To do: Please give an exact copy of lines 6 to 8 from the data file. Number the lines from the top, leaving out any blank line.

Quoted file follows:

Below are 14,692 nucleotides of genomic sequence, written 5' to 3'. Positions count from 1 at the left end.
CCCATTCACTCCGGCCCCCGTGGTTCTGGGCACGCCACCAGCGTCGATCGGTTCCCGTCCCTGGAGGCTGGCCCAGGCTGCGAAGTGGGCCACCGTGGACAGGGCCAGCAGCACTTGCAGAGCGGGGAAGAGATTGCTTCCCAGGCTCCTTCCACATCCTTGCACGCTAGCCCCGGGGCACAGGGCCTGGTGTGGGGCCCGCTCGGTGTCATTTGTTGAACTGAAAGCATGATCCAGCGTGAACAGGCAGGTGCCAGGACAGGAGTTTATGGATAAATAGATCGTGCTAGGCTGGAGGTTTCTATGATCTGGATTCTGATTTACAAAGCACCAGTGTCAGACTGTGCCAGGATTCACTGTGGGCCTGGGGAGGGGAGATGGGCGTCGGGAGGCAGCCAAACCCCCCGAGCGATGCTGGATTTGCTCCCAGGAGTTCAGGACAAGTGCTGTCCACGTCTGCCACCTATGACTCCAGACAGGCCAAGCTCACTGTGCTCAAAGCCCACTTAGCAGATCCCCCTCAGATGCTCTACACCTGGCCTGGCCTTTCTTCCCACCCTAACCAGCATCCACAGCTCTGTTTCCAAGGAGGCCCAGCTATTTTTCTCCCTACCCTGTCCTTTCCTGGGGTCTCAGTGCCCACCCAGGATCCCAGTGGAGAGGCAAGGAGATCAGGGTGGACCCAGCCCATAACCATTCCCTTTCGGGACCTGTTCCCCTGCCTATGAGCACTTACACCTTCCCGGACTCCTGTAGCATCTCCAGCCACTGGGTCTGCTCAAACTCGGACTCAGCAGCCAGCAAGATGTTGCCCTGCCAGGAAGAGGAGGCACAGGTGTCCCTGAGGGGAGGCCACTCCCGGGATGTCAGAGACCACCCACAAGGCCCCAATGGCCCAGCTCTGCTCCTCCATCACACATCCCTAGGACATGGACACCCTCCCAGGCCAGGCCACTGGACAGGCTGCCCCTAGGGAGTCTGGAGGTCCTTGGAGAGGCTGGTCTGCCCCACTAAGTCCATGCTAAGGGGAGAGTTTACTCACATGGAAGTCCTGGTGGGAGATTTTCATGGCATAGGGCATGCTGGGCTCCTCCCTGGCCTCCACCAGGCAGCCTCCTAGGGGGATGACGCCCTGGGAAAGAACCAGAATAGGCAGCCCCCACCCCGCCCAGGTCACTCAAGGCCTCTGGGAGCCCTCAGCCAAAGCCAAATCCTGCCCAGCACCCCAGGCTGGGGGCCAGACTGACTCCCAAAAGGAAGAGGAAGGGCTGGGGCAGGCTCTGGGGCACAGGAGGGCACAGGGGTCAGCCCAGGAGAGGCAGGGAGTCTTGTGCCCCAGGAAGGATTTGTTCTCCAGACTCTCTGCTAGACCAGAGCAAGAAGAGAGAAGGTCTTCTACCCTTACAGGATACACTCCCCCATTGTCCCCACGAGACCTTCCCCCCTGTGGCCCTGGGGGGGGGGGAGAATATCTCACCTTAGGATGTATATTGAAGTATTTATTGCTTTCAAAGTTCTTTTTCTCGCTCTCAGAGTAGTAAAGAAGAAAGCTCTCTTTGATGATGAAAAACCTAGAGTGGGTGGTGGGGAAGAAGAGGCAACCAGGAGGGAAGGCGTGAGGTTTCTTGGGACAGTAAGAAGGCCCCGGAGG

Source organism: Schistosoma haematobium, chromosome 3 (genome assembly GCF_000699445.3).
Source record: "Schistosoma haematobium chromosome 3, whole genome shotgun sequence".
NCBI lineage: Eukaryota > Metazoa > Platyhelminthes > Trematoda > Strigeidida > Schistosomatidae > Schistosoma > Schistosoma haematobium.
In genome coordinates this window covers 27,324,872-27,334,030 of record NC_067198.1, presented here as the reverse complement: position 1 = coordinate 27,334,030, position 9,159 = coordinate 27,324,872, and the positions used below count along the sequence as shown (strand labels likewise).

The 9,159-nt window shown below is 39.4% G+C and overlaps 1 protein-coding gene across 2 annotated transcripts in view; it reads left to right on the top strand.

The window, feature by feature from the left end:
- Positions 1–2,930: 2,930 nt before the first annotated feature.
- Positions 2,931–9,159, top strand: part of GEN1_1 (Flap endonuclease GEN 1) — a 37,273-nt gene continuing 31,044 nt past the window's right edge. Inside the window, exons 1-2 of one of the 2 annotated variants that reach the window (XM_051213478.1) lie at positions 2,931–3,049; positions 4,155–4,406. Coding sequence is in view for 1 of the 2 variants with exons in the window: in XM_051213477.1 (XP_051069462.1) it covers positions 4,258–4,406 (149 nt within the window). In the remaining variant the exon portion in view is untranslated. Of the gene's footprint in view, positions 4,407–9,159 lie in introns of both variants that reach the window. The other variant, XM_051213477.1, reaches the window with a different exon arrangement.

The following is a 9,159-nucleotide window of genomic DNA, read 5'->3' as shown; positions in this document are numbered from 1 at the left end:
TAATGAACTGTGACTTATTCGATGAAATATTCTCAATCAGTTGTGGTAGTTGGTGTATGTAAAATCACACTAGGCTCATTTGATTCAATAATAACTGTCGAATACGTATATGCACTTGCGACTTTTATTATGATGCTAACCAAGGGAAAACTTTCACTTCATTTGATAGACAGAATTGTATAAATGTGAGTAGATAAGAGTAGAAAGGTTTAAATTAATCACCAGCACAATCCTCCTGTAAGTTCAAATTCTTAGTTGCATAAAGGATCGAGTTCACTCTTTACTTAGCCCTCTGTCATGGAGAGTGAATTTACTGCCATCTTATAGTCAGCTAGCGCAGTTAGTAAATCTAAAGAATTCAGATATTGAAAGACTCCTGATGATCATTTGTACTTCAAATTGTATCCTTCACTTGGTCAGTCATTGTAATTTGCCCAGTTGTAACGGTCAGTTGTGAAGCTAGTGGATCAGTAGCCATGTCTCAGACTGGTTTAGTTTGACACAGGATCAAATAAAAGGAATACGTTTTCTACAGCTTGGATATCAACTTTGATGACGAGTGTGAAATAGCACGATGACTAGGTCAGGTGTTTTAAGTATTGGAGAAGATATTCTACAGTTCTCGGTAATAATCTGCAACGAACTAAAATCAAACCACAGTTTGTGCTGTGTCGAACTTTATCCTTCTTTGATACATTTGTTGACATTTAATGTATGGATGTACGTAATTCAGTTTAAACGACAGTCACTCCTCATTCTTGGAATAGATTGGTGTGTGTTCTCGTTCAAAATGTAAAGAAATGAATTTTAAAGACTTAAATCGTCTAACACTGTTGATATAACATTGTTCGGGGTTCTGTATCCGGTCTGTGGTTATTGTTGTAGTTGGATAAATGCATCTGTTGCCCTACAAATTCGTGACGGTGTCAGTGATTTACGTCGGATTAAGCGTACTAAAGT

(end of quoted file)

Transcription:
In genome coordinates this window covers 27,324,872-27,334,030 of record NC_067198.1, presented here as the reverse complement: position 1 = coordinate 27,334,030, position 9,159 = coordinate 27,324,872, and the positions used below count along the sequence as shown (strand labels likewise).

The 9,159-nt window shown below is 39.4% G+C and overlaps 1 protein-coding gene across 2 annotated transcripts in view; it reads left to right on the top strand.

The window, feature by feature from the left end: